Theatre With A Child With Autism

7 tips for a trip to the theatre with an autistic child

Going to the cinema or theatre with an autistic child can be a stressful experience. Busy foyers, unexpected music, lights going up and down and applause can all be unsettling.

With the pressure to sit still and quiet and potential anxiety and meltdowns on the horizon, it’s sometimes difficult to know whether it’s actually worth going at all.

The Bears and I have seen a few shows with varying degrees of success. Paw Patrol Live was a joy after the first five minutes adjusting to the noise but a children’s Christmas show they didn’t know failed to hold their interest. Jack and the Beanstalk received a mixed response. Big Bear spent half the show holding his hands over his ears and the other half laughing hysterically at the slapstick. They were both captivated during our most recent visit to Frozen The Musical in London.

Research shows that going to the theatre with an autistic child can help with their social-emotional development. I’ve found that with a few tweaks the experience can become – dare I say it – enjoyable? For everyone.

Here are my top tips for taking an autistic child to the theatre.

1. Choose your show or film carefully

If you have a child who struggles to sit still, it’s worth seeking out a short show. Theatres put on special performances for children that only an hour long and cinemas also show short films.

Choose a familiar story so your child knows what to expect. Our most successful shows have been with characters or stories Big Bear already enjoys. Going on a Bear Hunt, Gruffalo’s Child, Jack and the Beanstalk and Paw Patrol all went down well for us. But both Big Bear and Little Bear became restless during the Christmas show because they didn’t know the story.

2. Consider booking a ‘relaxed performance’

Theatres and cinemas are finally realising that some people may require extra help to enjoy a show and now schedule in relaxed performances. These are intended to be sensitive to audience members who may benefit from a more relaxed environment.

During a relaxed performance, house lights will often stay on and families will be warned when to expect loud noises. Some venues provide a “chill out” area where the show can be followed via speakers or a screen. There might also be pre-show walks around the theatre.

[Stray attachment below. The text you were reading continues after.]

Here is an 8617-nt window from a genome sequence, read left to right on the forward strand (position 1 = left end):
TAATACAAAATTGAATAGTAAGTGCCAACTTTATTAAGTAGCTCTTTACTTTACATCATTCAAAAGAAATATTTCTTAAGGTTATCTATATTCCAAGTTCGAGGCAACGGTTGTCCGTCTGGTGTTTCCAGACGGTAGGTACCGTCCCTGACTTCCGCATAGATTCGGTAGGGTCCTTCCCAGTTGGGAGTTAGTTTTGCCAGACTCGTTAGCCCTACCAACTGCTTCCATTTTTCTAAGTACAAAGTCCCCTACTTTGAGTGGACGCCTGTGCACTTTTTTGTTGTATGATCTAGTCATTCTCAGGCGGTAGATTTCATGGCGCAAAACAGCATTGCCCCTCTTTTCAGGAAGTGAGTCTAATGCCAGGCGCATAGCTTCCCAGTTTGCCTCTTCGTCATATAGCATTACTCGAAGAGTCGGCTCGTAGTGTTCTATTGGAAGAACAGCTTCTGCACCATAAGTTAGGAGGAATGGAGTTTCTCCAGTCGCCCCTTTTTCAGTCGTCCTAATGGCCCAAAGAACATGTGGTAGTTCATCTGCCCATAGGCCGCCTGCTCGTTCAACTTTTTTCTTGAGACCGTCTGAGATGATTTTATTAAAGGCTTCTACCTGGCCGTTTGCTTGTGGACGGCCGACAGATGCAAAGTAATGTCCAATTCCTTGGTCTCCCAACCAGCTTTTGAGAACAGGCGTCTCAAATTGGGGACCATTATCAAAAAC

3. Choose a quiet time.

This is probably impossible with a theatre show but a useful tip for the cinema. A few years ago I took Big Bear to see Paddington 2 at 9.30am on Boxing Day and, unsurprisingly, we had the cinema to ourselves. If you can manage it, first thing in the morning is best for avoiding the crowds, creating your own ‘relaxed performance’.

4. Run through what to expect

When going to the theatre with an autistic child, make sure they know exactly what they are letting themselves in for. Big Bear will ask hundreds of questions beforehand to make sure he knows what to expect. Talk about each step of the process, from going into the venue to coming out again and reassure any concerns.

If it’s a film, find the trailer online and watch that together so the child gets a feel for the film and what it will look like. You might also find some theatre performances on YouTube. Before we went to see Paw Patrol Live, I showed Big Bear a song from the show I found online so he could see part of the performance and the characters on stage.

5. Noise cancelling headphones

Some children, like Big Bear, are sensitive to loud environments and noise cancelling headphones can make all the difference. We always keep a pair in the car just in case. I forgot to take them into the venue when we went to see Jack and the Beanstalk and it made the first half of the show a million times harder for Big Bear who just wanted to go home. I ran to get them during the interval and calm was restored during the second half.

6. Choose your seats wisely

If you’re going to the theatre with an autistic child, booking early is the key so you’ve got a choice of where to sit. In the early days I used to try to book seats as close to the stage as possible but I learned my lesson when we were on the front row for Gruffalo’s Child. Big Bear hated being so close to the action. These days I choose roughly the fourth row from the front if I can.

Seats next to the aisle are also a good idea in case the child gets too overwhelmed and needs to leave. The last thing you want is to feel trapped in the middle of a row.

7. Snacks

The most important tip on the list. If you’re going to the theatre with a young autistic child and forget snacks, forget it. When we went to see Jack and the Beanstalk, the show started at 12.30. Perfect – we took picnics for lunch. I decanted anything in noisy rustling bags into pots to avoid annoying the rest of the audience and both Bears munched away happily. It also helped to reduce Big Bear’s anxiety in the first half of the show when he didn’t have his headphones.

Try to pack foods that take a bit longer to eat, such as homemade popcorn, fruit and boxes of raisins. Avoid sugary foods unless you want a hyper child for the duration of the show.

Comments 2

  1. Going to the cinema is something I’ve yet to try with Max… he’s 10 now but doesn’t particularly like loud noises (though sometimes he’s fine with it, even without his ear defenders!). Then on top of that there’s the cost of going – I’d have to take my older son too which means it needs to be something that both would enjoy, but then if I pay for those 3 tickets and Max can’t cope, it’s a waste of easily £20.

    Maybe this year… 🙂

    1. Post

      The cost is definitely a factor and there have been times when I’ve misjudged it and it’s been a waste of money. But the times when it has worked have been a joy.

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